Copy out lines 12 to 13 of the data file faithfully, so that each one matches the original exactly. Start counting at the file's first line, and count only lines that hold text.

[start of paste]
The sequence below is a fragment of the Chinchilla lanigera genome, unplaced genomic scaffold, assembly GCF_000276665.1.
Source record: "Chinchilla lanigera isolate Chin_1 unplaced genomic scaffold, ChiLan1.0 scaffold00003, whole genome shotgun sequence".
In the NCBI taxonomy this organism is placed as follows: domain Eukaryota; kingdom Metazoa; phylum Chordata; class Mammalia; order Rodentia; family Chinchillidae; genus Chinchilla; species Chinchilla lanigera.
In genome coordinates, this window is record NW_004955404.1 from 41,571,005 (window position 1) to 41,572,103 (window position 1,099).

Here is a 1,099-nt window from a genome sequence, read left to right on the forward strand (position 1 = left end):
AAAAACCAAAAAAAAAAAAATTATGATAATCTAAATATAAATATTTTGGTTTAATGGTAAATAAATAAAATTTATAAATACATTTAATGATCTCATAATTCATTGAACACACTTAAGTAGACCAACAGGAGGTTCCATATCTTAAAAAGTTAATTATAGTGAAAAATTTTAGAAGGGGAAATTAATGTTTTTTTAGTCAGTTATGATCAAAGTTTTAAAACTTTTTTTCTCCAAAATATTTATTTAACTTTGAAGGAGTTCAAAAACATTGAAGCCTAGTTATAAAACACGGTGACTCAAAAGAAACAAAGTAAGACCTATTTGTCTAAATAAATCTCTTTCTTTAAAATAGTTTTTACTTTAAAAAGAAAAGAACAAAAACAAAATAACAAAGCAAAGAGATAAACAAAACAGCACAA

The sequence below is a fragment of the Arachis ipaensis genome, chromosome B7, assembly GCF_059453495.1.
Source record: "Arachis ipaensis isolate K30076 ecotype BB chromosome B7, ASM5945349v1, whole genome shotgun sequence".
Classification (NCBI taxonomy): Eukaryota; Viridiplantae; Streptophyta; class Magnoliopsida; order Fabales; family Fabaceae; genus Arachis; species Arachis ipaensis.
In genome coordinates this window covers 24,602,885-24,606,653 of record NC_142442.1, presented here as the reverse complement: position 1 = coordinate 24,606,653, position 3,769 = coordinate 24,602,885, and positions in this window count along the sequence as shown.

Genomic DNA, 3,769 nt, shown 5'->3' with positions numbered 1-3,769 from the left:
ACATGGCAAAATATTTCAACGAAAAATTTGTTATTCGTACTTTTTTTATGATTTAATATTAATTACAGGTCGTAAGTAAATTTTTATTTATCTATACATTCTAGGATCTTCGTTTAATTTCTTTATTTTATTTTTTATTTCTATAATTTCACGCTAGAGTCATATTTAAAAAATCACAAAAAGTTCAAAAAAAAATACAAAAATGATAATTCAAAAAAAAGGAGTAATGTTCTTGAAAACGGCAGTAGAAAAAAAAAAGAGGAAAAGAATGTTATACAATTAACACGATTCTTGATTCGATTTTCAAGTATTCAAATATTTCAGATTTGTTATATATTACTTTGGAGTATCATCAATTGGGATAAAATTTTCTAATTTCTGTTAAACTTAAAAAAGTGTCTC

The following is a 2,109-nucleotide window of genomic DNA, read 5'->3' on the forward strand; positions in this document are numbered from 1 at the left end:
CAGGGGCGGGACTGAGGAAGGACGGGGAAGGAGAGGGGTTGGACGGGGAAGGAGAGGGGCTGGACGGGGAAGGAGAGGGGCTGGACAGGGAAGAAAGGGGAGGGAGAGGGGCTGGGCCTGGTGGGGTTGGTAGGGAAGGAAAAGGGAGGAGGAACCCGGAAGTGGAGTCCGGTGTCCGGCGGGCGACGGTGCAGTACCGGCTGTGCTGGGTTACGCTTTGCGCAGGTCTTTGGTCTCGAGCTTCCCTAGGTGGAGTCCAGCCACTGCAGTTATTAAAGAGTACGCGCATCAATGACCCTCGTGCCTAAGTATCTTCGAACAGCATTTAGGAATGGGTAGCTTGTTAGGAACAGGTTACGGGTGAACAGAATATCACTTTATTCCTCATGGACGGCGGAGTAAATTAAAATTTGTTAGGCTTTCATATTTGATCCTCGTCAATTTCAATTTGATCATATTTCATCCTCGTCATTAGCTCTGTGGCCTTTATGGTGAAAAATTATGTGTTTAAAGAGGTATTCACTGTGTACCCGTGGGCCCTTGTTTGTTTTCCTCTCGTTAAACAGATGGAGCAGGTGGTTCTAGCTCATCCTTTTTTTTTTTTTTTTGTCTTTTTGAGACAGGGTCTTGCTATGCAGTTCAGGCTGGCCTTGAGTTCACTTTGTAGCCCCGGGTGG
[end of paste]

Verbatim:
ACATGGCAAAATATTTCAACGAAAAATTTGTTATTCGTACTTTTTTTATGATTTAATATTAATTACAGGTCGTAAGTAAATTTTTATTTATCTATACATTCTAGGATCTTCGTTTAATTTCTTTATTTTATTTTTTATTTCTATAATTTCACGCTAGAGTCATATTTAAAAAATCACAAAAAGTTCAAAAAAAAATACAAAAATGATAATTCAAAAAAAAGGAGTAATGTTCTTGAAAACGGCAGTAGAAAAAAAAAAGAGGAAAAGAATGTTATACAATTAACACGATTCTTGATTCGATTTTCAAGTATTCAAATATTTCAGATTTGTTATATATTACTTTGGAGTATCATCAATTGGGATAAAATTTTCTAATTTCTGTTAAACTTAAAAAAGTGTCTC

The following is a 2,109-nucleotide window of genomic DNA, read 5'->3' on the forward strand; positions in this document are numbered from 1 at the left end: